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American River Messenger

Looking Forward to the Past

Oct 06, 2023 04:45PM ● By Tamara Warta

The Fair Oaks History Center is maintained by the Fair Oaks Historical Society. Photo courtesy of Lee Harlan

FAIR OAKS, CA (MPG) - Tucked away in Fair Oaks Village, next door to the popular Sunflower Drive In, is the Fair Oaks History Center. Maintained by the Fair Oaks Historical Society, the unassuming building is filled with treasures of Fair Oaks’ past, and it is definitely worth a visit to explore.

 “We don’t have anyone paid – we’re all volunteers, and we are always looking for more volunteers,” said Carolyn Spotts, the current Vice President of the historical society. “We have such rich history here. Fair Oaks was founded in 1895 by settlers that came from Chicago.”

 The Village itself has long been iconic to both locals and visitors, with its charming strip of shops and restaurants residing alongside beautiful, tree-lined homes. The area feels like a comforting sanctuary, which is sheltered away from the bustling Sunrise Ave bordering its limits.

 The Fair Oaks Historical Society itself was founded in 1975, with many of its first founders and members descendants of early settlers to the region.

 "Our 50th anniversary is coming up in 2025,” noted Spotts.

 When you walk into the museum, there’s a good chance you’ll meet Chris Hightower, the History Center Operations Manager who is friendly upon first introduction, but lights up a wattage further when discussing the history of Fair Oaks – a town he’s resided in himself since he was a child in the 1960s.

 “The orange industry died out in 1932 when we had the freeze. The large productions that we used to have weren’t there anymore,” he describes while sharing about one of the earlier functions of Fair Oaks. He and Spott continued, “The fruit used to be carried over the river to the railroad station and taken on to Sacramento, Modesto, etc. Some of the original orchards are still standing.”

 The museum packs in so much history, one could likely drop in for a chat with a docent and walk back out the door viewing Fair Oaks in a completely different way.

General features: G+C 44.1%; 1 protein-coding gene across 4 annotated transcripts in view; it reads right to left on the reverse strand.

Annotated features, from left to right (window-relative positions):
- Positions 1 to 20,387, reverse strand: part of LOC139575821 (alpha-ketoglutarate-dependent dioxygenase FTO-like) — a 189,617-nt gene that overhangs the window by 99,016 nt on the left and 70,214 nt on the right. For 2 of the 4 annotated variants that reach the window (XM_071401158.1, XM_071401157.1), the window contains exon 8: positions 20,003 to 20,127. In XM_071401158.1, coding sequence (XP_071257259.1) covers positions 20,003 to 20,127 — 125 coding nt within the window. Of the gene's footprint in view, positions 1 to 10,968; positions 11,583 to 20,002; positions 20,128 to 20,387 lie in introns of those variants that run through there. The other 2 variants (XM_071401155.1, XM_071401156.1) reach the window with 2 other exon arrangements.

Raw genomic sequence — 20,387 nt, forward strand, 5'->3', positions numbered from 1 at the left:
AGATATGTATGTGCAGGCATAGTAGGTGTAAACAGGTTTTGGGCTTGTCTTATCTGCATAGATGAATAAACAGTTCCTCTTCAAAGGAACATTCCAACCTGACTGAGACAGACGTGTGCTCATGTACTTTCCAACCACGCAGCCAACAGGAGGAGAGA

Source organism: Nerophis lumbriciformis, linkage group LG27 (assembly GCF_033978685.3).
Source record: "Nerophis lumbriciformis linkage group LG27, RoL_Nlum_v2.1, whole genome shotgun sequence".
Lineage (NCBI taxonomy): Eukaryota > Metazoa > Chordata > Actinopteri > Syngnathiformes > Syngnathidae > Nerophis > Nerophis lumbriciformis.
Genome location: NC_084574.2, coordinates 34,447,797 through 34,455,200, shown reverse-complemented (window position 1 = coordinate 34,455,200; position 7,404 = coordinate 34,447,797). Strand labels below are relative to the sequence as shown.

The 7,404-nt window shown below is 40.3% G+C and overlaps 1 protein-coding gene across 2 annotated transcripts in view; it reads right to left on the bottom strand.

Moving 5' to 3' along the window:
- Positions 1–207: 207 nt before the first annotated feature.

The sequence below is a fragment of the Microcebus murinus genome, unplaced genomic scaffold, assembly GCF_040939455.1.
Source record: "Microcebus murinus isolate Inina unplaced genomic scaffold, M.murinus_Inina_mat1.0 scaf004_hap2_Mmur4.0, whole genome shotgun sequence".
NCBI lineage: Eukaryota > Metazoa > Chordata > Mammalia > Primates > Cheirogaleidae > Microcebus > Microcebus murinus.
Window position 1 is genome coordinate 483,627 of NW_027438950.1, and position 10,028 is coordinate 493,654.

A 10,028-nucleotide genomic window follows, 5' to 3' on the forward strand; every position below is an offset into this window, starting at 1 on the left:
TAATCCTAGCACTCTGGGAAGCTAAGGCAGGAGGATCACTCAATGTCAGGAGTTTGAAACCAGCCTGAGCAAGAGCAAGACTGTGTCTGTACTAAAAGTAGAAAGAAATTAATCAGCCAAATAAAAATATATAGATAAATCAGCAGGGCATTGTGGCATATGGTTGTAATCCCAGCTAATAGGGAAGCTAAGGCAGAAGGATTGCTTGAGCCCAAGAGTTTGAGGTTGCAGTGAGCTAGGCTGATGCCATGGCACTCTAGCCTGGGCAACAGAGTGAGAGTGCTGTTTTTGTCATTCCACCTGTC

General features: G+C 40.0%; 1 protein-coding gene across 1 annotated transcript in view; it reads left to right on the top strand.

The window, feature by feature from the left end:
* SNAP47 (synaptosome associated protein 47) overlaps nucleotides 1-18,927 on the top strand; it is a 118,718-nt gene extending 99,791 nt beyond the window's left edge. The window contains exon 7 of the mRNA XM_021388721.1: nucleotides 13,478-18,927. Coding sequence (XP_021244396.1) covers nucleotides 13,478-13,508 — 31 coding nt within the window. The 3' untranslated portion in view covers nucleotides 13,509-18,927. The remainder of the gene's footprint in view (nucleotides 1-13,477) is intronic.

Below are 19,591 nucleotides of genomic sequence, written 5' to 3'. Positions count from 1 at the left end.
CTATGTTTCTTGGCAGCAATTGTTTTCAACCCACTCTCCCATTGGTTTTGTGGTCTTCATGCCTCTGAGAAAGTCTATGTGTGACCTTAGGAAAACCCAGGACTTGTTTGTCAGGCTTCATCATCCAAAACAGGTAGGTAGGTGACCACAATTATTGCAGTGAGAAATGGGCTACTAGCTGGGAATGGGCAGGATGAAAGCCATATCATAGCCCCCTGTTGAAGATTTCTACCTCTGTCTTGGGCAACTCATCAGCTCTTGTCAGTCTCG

One of the first to establish the museum was Jim Pearce, who is spoken of fondly by the current leadership, as he served as the first major historian and archivist of the society. Today’s leadership not only loves to share about the days gone by, but also hold a distinct passion to see the historical society continue on after they’re gone. 

 “What we’re trying to do right now is to grow the membership. We’re really trying to drive awareness to get more people involved. A lot of our members are aging out and so we’re trying to get the younger generation involved,” said Spotts.

Claudia Thorn, a former president of the society added, “We are trying to bring in young blood. We’ve got Meraki High School, whose coordinator has a couple students who would like to come work here and do research for us. We are hoping to excite some history majors over at Sac State to come work as docents.”

A docent would come in and work with Hightower, learn about the artifacts they have in the museum, learn about the history of Fair Oaks and share with others when they come in. Volunteers are also needed to clean the museum and to help run events. The society’s budget is approximately $10,000 per year, and they hold gatherings to raise both funds and awareness of the group.

The Fair Oaks Historical Society’s Soup Night is its big annual fundraiser – this will be their 17th year come February. Held at Faith Lutheran Church, five different restaurants donated the soups last year, although in older days the members made them. They sell around 200 tickets, and the next Soup Night is happening February 9th.

Other events include Welcome Hour, which is held at the museum on the 1st Saturday of each month. October’s theme is the history of Del Campo High School, and November will be all about vintage utensils and tools from the earliest days of Fair Oaks.

Members of the society also enjoy events like ice cream socials and quarterly meeting potlucks. The group meets in January, April, July, and October for a two-hour meeting that includes social time and a guest speaker.

When asked what it is about Fair Oaks that capture them, their answers were filled with a fine combination of love and nostalgia for the Village.

“The first time we came to Fair Oaks, there [wa]s a sense of community,” said Thorn, who is from Long Island, NY, “People would wave to you, total strangers.”

Sports added, “Just driving through the Village is what got us hooked. You feel like you’re home.”

“People who have moved away say the same thing,” Hightower said, “They remember this.”

If you wish to get involved with the Fair Oaks Historical Society, give them a call at (916) 844-7103. The museum is located at 10340 Fair Oaks Blvd, and is open to visitors Tuesdays, Thursdays, and Saturdays from 10am-2pm. 

 Some leaders of the Fair Oaks History Center and Historical Society (L to R) Chris Hightower, Jennifer Coulter, Claudia Thorn, and Carolyn Spotts. Photo by Tamara Warta